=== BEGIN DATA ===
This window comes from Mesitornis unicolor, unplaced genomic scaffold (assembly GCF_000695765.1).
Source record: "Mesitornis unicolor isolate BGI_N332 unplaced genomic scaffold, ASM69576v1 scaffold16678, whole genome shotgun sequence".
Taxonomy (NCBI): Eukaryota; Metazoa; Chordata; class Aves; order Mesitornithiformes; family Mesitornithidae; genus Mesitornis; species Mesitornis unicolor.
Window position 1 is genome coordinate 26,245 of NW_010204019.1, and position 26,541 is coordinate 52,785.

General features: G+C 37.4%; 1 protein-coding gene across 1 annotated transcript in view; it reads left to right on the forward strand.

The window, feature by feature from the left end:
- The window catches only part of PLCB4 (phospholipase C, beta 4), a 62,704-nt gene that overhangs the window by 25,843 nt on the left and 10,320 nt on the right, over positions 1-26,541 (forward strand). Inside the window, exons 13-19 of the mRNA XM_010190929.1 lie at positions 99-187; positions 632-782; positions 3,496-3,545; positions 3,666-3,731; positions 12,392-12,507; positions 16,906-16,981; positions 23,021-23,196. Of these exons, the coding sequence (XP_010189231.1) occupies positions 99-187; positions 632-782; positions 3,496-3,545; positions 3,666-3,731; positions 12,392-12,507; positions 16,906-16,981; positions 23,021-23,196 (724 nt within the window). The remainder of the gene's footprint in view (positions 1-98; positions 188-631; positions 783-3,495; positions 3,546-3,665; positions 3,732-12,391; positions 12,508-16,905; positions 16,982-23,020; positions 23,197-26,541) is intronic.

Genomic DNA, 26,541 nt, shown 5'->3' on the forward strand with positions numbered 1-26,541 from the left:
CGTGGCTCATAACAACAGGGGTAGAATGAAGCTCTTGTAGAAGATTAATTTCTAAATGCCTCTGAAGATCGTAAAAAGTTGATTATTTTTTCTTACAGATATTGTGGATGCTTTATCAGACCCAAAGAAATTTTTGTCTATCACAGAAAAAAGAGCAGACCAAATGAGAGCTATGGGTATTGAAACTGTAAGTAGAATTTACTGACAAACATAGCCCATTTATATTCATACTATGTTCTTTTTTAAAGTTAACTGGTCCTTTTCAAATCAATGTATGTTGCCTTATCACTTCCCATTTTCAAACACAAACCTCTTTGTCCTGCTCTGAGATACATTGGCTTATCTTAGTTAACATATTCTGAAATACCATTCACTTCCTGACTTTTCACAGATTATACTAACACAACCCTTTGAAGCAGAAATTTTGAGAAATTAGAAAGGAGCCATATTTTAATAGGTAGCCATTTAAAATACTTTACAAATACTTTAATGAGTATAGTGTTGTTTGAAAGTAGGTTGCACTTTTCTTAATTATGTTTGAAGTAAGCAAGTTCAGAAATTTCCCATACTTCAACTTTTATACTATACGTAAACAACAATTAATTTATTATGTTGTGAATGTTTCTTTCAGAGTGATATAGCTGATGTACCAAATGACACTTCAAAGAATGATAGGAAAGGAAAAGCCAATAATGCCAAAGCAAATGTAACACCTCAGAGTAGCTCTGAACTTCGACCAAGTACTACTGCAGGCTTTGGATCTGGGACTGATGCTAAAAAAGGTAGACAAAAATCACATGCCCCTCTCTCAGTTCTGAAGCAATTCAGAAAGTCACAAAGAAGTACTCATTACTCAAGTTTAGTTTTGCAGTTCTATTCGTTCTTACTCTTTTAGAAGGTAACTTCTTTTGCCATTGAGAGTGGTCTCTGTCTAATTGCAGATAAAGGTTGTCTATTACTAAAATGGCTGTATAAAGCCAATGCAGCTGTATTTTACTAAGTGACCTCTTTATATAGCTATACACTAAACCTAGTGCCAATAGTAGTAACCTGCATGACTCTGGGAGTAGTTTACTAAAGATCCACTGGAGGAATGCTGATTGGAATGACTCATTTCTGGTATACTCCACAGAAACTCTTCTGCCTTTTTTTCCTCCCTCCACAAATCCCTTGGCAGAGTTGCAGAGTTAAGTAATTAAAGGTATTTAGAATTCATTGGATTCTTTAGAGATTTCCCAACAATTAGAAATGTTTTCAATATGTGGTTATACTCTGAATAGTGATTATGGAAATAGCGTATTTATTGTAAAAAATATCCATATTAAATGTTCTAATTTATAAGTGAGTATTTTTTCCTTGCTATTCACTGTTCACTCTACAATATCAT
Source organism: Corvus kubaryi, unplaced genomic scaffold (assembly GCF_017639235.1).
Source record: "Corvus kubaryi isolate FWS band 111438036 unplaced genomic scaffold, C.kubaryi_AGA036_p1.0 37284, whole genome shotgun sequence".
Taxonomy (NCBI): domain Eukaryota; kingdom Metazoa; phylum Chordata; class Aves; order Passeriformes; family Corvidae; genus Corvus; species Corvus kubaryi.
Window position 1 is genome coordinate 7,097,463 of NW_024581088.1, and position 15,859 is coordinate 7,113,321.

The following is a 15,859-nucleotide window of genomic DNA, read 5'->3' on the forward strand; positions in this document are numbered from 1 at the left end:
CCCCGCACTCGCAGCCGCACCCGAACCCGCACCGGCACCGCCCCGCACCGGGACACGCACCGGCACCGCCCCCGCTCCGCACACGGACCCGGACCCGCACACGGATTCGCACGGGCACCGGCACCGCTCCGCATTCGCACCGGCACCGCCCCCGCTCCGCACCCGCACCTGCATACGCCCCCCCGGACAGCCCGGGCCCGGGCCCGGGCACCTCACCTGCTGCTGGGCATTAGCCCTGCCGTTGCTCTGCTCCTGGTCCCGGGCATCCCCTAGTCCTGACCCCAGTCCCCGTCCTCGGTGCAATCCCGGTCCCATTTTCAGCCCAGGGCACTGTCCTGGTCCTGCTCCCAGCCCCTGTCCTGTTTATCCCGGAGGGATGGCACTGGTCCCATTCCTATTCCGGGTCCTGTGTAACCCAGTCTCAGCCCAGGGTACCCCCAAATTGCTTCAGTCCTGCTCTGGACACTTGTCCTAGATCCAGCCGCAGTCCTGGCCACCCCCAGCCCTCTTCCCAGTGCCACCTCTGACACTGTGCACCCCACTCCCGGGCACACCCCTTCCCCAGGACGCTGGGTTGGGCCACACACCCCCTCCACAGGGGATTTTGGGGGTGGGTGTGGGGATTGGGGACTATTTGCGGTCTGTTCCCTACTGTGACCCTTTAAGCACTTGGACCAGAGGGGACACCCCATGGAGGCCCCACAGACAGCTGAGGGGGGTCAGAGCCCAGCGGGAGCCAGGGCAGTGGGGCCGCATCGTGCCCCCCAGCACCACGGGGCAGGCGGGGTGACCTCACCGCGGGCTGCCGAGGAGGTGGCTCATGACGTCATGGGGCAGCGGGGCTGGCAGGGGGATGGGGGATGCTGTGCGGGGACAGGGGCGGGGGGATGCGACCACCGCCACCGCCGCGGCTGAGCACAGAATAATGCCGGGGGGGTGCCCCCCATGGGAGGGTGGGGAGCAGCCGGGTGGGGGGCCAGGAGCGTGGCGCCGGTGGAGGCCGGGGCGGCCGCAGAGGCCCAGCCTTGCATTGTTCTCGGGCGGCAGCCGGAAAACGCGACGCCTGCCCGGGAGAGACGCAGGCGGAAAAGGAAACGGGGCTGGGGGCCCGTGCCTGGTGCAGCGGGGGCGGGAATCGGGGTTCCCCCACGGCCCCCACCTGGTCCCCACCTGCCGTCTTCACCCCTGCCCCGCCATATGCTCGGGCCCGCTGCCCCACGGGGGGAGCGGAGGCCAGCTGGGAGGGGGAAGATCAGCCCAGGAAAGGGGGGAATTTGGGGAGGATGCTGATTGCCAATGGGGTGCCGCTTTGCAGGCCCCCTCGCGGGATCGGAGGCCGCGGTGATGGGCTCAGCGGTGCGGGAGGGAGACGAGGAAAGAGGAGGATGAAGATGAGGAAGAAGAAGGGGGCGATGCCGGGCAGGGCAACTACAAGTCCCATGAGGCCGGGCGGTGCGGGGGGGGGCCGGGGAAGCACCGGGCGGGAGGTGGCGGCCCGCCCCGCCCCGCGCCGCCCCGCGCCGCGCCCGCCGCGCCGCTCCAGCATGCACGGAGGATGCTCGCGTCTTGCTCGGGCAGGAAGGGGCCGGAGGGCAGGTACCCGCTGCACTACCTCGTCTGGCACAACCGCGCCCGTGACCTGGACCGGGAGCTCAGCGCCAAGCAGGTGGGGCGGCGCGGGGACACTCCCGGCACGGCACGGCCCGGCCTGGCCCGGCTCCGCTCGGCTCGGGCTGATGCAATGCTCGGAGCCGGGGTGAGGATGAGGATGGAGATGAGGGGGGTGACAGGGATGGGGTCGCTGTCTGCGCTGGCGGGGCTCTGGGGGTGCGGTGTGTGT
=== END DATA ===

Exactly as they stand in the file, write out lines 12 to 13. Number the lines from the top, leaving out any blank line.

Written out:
Taxonomy (NCBI): domain Eukaryota; kingdom Metazoa; phylum Chordata; class Aves; order Passeriformes; family Corvidae; genus Corvus; species Corvus kubaryi.
Window position 1 is genome coordinate 7,097,463 of NW_024581088.1, and position 15,859 is coordinate 7,113,321.